Ashley Ward says it’s her turn to pull up the next gen of Black women lawyers
Published in 2022 Maryland Super Lawyers magazine on December 17, 2021
When Maryland Circuit Court Judge Angela Eaves told her clerk Ashley Ward about a networking group she should join, Ward was wary. “Let’s just say I’d done the networking thing before,” she says. Ward had recently arrived back in Maryland after attending law school out of state and was feeling “out of sorts” on how to connect with other young lawyers after her clerkship.
“Judge Eaves said, ‘Oh, they will just envelop you in this supportive cocoon,’ and I was just like, ‘Yeah, OK,’” Ward says. “But I went, and I came out of that first meeting thinking, ‘This is something incredibly special.’”
Now a family litigation attorney at Cordell & Cordell, Ward says The Alliance of Black Women Attorneys of Maryland (ABWA), the state’s first bar association developed for and by Black women, isn’t just about business connections. “This is about creating lasting relationships,” she says. “It’s a place to ask questions. It’s a place for a shared experience, for honesty, a place to be heard, and a place to continuously help cultivate deep talent from Black women lawyers.”
It’s also a place that helps inspire change and equality among the judiciary, something Ward finds particularly worthy and inspiring. “What makes me really feel a part of something is the judicial nominating committee, which is just an incredibly eye-opening thing to be a part of,” she says. “It’s an opportunity to see how much the state cares about minority bars, and to have a say in who’s going to be sitting on that bench seeing our cases. It’s a tangible element of change. I did lots of behind-the-scenes work on this committee, and it’s really my baby.”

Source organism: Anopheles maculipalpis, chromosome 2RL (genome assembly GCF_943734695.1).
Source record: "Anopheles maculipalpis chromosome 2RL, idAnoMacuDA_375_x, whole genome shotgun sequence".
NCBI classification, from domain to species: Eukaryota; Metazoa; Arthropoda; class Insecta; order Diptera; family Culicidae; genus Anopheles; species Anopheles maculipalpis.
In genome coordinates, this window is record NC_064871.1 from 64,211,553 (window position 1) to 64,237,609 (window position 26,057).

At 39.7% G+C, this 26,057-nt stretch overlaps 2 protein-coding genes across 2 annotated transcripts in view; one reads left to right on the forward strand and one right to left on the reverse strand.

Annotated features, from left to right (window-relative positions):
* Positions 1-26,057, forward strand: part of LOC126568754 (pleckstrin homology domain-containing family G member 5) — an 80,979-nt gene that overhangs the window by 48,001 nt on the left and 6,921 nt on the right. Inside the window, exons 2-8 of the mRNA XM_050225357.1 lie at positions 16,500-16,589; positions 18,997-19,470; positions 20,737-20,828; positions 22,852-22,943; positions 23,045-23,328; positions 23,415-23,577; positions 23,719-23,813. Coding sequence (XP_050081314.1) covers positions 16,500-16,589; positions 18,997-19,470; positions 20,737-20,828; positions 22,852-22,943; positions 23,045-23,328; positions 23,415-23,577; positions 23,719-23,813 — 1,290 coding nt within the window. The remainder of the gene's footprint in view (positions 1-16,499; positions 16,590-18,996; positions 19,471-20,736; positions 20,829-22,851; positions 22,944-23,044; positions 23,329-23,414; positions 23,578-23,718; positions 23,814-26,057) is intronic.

Almost 10 years after her first meeting, Ward is now a member of ABWA’s executive board. “Our core values remain steadfast—to advance and protect the interests of Black women attorneys—but now we do so with less of an insular focus, which was critical when we started,” she says. “Generally, our role has been to support attorneys within our group, but now we’ve got strong enough roots in the community to take the message outward.”
She adds: “I still sometimes catch myself thinking I’m a young attorney, but I’ve been in this game for 10 years now, and it’s my turn. I’d like to pilot programming in the law schools,” she says. “I was so caught up in trying to be that prototypical, cookie-cutter law student, but I simply wasn’t. I was the first lawyer in my family, there weren’t tons of Black law students, I didn’t have the same experiences … and then after I graduated, I was just walking around blind and happy like, ‘Well, I’m happy I got here, I guess.’ I want to be able to reach those students, so they come out with connections, with someone who cares, and someone to be there when they realize in a panic, ‘Oh. Basically nothing I learned in law school has anything to do with being a lawyer.’”